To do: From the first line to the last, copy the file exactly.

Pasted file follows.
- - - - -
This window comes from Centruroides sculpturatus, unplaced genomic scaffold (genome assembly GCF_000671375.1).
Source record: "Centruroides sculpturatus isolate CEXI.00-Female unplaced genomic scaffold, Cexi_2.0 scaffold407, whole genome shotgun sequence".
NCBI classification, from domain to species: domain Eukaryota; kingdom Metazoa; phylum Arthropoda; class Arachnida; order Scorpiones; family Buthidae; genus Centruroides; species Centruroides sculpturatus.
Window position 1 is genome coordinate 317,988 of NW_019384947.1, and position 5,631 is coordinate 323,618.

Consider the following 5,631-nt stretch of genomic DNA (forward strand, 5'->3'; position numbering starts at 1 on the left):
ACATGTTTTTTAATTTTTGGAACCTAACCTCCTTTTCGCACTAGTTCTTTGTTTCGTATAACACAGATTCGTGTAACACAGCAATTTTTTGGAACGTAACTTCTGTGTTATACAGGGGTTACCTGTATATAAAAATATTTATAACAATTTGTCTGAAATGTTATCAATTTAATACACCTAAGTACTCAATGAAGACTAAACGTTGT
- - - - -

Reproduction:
This window comes from Centruroides sculpturatus, unplaced genomic scaffold (genome assembly GCF_000671375.1).
Source record: "Centruroides sculpturatus isolate CEXI.00-Female unplaced genomic scaffold, Cexi_2.0 scaffold407, whole genome shotgun sequence".
NCBI classification, from domain to species: domain Eukaryota; kingdom Metazoa; phylum Arthropoda; class Arachnida; order Scorpiones; family Buthidae; genus Centruroides; species Centruroides sculpturatus.
Window position 1 is genome coordinate 317,988 of NW_019384947.1, and position 5,631 is coordinate 323,618.

Consider the following 5,631-nt stretch of genomic DNA (forward strand, 5'->3'; position numbering starts at 1 on the left):
ACATGTTTTTTAATTTTTGGAACCTAACCTCCTTTTCGCACTAGTTCTTTGTTTCGTATAACACAGATTCGTGTAACACAGCAATTTTTTGGAACGTAACTTCTGTGTTATACAGGGGTTACCTGTATATAAAAATATTTATAACAATTTGTCTGAAATGTTATCAATTTAATACACCTAAGTACTCAATGAAGACTAAACGTTGT